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Date: Tue, 31 Jan 2012 06:01:28 +0400
From: Solar Designer <>
Subject: Re: DES with OpenMP

On Tue, Jan 31, 2012 at 01:32:35AM +0000, Alex Sicamiotis wrote:
> john1 => DES_bs_cpt=1
> john4 => DES_bs_cpt=4
> etc etc all the way to 256.
> All in all "4" seems to be the best performing option for both 1 thread and 2 threads.

Thanks.  Actually, 1 and 8 are about as good on your system.

> "32" seems to be 100k slower for many salts and 200k slower for one salt with one thread
> "32" seems to be 300k slower for many salts and 1000k slower for one salt with two threads

That's curious.  32 was a result of tuning on a dual quad-core system
(two CPU sockets).  Larger systems (multiple CPU boards) show better
performance with even higher values (even as high as 1024, although the
program becomes less interactive then).

Maybe the code should assume that if there are 4 threads or less, that's
probably just one CPU chip - and use DES_bs_cpt=4 or 8 in that case.
This assumption will fail if the number of threads is deliberately
lowered to use only some cores in a multi-socket system, though.  And it
will fail differently for bigger than quad-core CPU chips.  Not great.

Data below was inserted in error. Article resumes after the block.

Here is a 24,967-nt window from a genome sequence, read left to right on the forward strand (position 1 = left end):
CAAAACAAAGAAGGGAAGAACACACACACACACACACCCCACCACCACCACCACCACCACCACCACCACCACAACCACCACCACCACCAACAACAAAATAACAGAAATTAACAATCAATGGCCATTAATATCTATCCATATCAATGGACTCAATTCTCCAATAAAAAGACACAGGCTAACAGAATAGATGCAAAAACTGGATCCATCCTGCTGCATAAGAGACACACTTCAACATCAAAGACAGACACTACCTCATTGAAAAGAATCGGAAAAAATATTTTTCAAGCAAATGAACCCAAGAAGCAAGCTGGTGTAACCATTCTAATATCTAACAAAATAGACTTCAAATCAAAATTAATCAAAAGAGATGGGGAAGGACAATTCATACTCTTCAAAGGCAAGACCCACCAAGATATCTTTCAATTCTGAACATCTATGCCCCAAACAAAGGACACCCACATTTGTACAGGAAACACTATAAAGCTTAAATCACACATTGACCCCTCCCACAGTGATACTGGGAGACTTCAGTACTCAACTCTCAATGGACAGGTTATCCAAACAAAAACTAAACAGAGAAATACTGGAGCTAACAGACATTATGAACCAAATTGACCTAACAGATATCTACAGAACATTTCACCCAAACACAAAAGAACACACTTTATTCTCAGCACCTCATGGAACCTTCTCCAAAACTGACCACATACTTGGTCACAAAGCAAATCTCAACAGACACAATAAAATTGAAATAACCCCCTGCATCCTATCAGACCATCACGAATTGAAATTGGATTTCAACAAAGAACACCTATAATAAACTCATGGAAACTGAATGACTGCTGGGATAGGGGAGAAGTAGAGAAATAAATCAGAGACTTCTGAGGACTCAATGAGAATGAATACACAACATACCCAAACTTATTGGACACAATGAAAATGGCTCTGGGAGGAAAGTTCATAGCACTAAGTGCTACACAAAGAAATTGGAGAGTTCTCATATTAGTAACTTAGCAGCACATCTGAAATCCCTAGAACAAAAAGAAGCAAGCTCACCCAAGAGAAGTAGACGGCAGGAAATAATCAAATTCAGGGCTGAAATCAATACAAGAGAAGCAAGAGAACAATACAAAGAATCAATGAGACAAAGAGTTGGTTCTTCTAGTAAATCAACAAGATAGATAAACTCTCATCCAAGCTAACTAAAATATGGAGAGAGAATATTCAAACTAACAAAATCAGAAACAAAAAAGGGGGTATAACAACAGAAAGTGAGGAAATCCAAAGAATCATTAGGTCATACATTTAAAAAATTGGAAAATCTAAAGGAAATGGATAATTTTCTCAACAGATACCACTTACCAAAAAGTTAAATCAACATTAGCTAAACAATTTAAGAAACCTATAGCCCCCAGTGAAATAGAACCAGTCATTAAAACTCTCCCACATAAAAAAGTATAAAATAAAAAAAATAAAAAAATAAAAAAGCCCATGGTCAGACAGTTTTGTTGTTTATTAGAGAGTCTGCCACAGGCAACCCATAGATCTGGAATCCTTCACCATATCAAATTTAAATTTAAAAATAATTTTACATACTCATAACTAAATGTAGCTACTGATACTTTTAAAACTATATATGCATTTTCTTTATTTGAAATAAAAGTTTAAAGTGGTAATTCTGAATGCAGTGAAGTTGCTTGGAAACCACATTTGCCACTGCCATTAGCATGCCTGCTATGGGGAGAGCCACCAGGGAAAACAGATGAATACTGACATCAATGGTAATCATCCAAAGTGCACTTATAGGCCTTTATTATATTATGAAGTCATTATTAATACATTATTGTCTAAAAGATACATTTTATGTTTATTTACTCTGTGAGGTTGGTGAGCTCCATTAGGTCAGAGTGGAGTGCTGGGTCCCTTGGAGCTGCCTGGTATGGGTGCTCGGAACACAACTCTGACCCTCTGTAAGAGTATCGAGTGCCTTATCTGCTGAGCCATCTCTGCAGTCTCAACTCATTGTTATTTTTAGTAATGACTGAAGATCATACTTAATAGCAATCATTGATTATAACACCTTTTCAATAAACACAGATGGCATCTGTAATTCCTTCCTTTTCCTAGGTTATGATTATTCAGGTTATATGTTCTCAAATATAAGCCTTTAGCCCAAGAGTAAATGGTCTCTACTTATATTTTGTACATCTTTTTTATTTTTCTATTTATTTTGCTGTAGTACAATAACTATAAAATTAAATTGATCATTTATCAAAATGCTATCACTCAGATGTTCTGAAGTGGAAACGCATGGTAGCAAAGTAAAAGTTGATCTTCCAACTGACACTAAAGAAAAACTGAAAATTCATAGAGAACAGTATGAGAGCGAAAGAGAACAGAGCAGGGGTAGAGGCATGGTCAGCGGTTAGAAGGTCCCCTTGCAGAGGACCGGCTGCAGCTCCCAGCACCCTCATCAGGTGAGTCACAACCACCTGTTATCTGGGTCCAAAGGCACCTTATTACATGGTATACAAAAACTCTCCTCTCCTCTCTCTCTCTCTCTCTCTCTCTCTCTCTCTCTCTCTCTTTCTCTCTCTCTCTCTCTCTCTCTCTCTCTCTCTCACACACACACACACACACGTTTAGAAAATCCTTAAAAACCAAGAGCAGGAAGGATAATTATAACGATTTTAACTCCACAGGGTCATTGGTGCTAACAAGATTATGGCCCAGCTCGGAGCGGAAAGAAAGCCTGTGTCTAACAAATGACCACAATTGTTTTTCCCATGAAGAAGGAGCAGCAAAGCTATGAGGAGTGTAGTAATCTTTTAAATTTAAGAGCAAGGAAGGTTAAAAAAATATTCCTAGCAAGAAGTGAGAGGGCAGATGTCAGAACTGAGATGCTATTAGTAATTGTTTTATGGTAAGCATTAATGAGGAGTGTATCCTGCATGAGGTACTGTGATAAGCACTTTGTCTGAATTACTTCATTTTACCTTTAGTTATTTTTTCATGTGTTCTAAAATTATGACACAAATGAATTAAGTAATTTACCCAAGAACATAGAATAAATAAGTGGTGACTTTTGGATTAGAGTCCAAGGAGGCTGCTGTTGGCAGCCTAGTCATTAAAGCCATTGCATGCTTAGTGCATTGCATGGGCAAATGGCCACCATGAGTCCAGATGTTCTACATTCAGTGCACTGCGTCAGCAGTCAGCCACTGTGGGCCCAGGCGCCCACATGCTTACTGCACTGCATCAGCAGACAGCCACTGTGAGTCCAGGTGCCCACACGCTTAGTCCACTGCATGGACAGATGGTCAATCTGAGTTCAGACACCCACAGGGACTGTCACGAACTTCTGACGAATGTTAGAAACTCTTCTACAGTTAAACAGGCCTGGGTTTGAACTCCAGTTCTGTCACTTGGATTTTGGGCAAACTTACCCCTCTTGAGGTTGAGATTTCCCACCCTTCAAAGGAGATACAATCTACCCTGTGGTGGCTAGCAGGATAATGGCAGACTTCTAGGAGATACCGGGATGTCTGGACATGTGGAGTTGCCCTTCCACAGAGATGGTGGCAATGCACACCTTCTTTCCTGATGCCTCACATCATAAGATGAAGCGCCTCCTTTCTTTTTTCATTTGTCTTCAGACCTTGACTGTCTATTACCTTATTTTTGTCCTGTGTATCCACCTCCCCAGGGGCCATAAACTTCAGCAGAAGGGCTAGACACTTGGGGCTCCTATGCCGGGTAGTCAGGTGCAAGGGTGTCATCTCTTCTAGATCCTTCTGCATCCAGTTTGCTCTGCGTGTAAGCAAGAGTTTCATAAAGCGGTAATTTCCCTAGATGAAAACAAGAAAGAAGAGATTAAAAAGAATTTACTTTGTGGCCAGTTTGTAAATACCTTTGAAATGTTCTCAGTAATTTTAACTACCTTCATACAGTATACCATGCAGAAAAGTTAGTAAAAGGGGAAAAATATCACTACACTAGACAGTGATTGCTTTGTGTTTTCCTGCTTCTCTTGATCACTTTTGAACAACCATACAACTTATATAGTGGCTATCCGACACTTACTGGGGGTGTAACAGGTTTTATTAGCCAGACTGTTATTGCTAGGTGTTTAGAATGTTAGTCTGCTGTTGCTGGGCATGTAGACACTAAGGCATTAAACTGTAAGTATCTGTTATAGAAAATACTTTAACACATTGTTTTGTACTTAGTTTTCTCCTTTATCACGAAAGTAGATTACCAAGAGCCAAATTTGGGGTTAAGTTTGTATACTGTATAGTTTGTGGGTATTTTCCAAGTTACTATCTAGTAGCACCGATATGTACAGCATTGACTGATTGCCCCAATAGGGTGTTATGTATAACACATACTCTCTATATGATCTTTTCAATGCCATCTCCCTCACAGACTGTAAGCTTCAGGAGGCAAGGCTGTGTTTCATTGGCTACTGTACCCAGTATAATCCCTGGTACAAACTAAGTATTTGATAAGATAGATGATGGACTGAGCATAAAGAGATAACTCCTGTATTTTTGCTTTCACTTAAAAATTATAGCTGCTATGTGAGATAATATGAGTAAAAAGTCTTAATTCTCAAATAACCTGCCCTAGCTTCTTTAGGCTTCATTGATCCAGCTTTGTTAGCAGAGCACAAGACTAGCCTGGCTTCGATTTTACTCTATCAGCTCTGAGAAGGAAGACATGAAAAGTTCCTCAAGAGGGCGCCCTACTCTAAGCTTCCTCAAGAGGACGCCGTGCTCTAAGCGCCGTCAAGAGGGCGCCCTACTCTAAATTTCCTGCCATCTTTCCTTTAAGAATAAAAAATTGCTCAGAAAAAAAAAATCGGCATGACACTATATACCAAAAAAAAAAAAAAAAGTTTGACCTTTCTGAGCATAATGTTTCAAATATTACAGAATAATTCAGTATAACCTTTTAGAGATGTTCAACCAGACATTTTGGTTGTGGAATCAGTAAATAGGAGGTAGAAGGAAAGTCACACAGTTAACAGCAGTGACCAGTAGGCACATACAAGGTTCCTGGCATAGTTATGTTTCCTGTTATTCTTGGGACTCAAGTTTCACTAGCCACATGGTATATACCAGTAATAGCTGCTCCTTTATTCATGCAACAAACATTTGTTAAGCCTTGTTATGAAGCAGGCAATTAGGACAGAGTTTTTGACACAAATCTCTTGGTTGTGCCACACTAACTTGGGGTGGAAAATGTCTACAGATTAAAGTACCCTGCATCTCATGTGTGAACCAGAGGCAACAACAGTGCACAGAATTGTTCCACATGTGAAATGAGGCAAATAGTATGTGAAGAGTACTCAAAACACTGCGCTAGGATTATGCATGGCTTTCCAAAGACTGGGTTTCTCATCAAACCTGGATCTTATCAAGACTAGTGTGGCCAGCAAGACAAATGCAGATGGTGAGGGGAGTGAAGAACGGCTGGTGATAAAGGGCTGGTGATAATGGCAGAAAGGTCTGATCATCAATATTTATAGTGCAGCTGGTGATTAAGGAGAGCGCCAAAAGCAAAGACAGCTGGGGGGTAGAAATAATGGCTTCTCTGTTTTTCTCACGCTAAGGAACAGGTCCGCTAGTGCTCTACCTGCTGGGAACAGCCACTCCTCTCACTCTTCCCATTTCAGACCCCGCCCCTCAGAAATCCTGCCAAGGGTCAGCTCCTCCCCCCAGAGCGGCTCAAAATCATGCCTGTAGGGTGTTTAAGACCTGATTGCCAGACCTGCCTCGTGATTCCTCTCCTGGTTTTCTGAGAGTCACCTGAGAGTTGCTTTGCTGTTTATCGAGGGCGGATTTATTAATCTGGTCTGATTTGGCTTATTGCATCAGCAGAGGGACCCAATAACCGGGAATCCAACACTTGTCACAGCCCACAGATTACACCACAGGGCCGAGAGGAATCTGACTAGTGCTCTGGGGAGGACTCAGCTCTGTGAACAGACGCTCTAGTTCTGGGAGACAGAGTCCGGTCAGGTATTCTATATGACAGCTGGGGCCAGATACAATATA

> So maybe the extra buffered stuff overflows my 1MB l2 cache per core - which reduces speed (???).

More likely, this has to do with differences in L1 data cache usage.

> Anyway, if the 32 value is actually a slowing factor (for me),

It might be different in the icc build, which e.g. might be processing
the parallel loop iterations in a different order.

> then there's some other difference in the openMP version

There are also other differences, indeed.

> that not only covers this performance loss of ~100-200k (from the 32X relative to 1X of the non-openMP version), but also compensates with a +300k - making the openMP version (1 thread) reach speeds of +200k over the non-openMP version. This means that there are some other factors which make openMP (thread=1) faster which may be worth investigating and replicating in the non-omp version. You are the programmer so you know them best :D

I suspect that it's nothing fundamental, but merely icc happening to do
register allocation or whatever better in one version of code vs. the
other.  It might be the other way around in a slightly different build.

These differences of a few percent are hard/unrealistic to turn in our
favor reliably without explicit assembly code and focus on a specific CPU.


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